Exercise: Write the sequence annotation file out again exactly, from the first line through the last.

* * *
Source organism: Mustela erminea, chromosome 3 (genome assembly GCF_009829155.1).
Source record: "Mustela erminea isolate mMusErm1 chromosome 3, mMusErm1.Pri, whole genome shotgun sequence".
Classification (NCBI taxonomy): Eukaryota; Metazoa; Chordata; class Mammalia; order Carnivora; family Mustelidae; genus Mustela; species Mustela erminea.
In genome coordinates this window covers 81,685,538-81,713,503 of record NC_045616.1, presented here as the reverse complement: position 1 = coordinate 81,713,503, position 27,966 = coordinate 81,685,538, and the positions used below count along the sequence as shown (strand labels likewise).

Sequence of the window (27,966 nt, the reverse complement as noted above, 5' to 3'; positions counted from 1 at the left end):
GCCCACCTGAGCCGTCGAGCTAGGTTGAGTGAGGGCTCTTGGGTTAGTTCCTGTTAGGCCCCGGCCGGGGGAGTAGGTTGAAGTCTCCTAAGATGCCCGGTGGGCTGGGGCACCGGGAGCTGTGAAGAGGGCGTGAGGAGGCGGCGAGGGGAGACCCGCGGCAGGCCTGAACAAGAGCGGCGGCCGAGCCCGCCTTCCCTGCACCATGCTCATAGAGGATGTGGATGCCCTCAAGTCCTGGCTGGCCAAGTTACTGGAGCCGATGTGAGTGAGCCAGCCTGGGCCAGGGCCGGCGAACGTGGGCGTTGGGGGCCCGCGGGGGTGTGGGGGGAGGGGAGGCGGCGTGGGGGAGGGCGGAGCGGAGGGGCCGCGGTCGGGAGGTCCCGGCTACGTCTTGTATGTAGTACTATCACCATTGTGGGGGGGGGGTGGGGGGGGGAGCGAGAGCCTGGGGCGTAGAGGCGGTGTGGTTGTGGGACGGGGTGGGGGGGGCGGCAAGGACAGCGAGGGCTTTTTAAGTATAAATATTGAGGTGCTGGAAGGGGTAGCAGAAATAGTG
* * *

Source organism: Mustela erminea, chromosome 3 (genome assembly GCF_009829155.1).
Source record: "Mustela erminea isolate mMusErm1 chromosome 3, mMusErm1.Pri, whole genome shotgun sequence".
Classification (NCBI taxonomy): Eukaryota; Metazoa; Chordata; class Mammalia; order Carnivora; family Mustelidae; genus Mustela; species Mustela erminea.
In genome coordinates this window covers 81,685,538-81,713,503 of record NC_045616.1, presented here as the reverse complement: position 1 = coordinate 81,713,503, position 27,966 = coordinate 81,685,538, and the positions used below count along the sequence as shown (strand labels likewise).

Sequence of the window (27,966 nt, the reverse complement as noted above, 5' to 3'; positions counted from 1 at the left end):
GCCCACCTGAGCCGTCGAGCTAGGTTGAGTGAGGGCTCTTGGGTTAGTTCCTGTTAGGCCCCGGCCGGGGGAGTAGGTTGAAGTCTCCTAAGATGCCCGGTGGGCTGGGGCACCGGGAGCTGTGAAGAGGGCGTGAGGAGGCGGCGAGGGGAGACCCGCGGCAGGCCTGAACAAGAGCGGCGGCCGAGCCCGCCTTCCCTGCACCATGCTCATAGAGGATGTGGATGCCCTCAAGTCCTGGCTGGCCAAGTTACTGGAGCCGATGTGAGTGAGCCAGCCTGGGCCAGGGCCGGCGAACGTGGGCGTTGGGGGCCCGCGGGGGTGTGGGGGGAGGGGAGGCGGCGTGGGGGAGGGCGGAGCGGAGGGGCCGCGGTCGGGAGGTCCCGGCTACGTCTTGTATGTAGTACTATCACCATTGTGGGGGGGGGGTGGGGGGGGGAGCGAGAGCCTGGGGCGTAGAGGCGGTGTGGTTGTGGGACGGGGTGGGGGGGGCGGCAAGGACAGCGAGGGCTTTTTAAGTATAAATATTGAGGTGCTGGAAGGGGTAGCAGAAATAGTG